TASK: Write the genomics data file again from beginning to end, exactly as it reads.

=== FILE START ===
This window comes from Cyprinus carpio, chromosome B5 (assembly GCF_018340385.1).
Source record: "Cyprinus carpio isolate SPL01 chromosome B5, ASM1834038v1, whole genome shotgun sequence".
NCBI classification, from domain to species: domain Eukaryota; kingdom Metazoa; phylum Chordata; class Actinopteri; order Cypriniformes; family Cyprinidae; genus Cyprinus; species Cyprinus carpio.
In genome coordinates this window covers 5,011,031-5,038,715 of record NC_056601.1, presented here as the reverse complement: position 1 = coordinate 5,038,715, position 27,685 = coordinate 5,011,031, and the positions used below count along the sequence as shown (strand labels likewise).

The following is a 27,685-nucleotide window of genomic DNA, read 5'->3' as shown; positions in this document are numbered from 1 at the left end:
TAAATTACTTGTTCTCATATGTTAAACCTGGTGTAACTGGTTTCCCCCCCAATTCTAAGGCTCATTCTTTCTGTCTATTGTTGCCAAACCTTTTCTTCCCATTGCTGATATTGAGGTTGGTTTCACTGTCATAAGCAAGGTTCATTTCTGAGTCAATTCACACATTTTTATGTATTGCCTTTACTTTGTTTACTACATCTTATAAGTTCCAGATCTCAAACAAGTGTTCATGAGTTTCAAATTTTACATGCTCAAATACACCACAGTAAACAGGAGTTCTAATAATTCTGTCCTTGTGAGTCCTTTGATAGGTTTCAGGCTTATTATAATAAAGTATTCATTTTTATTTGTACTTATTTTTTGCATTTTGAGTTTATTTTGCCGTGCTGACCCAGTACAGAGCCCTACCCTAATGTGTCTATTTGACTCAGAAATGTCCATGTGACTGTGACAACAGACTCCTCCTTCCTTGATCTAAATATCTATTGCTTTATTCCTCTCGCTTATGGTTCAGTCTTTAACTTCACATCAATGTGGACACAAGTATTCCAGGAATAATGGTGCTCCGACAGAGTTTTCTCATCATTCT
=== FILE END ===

This window comes from Cyprinus carpio, chromosome B5 (assembly GCF_018340385.1).
Source record: "Cyprinus carpio isolate SPL01 chromosome B5, ASM1834038v1, whole genome shotgun sequence".
NCBI classification, from domain to species: domain Eukaryota; kingdom Metazoa; phylum Chordata; class Actinopteri; order Cypriniformes; family Cyprinidae; genus Cyprinus; species Cyprinus carpio.
In genome coordinates this window covers 5,011,031-5,038,715 of record NC_056601.1, presented here as the reverse complement: position 1 = coordinate 5,038,715, position 27,685 = coordinate 5,011,031, and the positions used below count along the sequence as shown (strand labels likewise).

The following is a 27,685-nucleotide window of genomic DNA, read 5'->3' as shown; positions in this document are numbered from 1 at the left end:
TAAATTACTTGTTCTCATATGTTAAACCTGGTGTAACTGGTTTCCCCCCCAATTCTAAGGCTCATTCTTTCTGTCTATTGTTGCCAAACCTTTTCTTCCCATTGCTGATATTGAGGTTGGTTTCACTGTCATAAGCAAGGTTCATTTCTGAGTCAATTCACACATTTTTATGTATTGCCTTTACTTTGTTTACTACATCTTATAAGTTCCAGATCTCAAACAAGTGTTCATGAGTTTCAAATTTTACATGCTCAAATACACCACAGTAAACAGGAGTTCTAATAATTCTGTCCTTGTGAGTCCTTTGATAGGTTTCAGGCTTATTATAATAAAGTATTCATTTTTATTTGTACTTATTTTTTGCATTTTGAGTTTATTTTGCCGTGCTGACCCAGTACAGAGCCCTACCCTAATGTGTCTATTTGACTCAGAAATGTCCATGTGACTGTGACAACAGACTCCTCCTTCCTTGATCTAAATATCTATTGCTTTATTCCTCTCGCTTATGGTTCAGTCTTTAACTTCACATCAATGTGGACACAAGTATTCCAGGAATAATGGTGCTCCGACAGAGTTTTCTCATCATTCT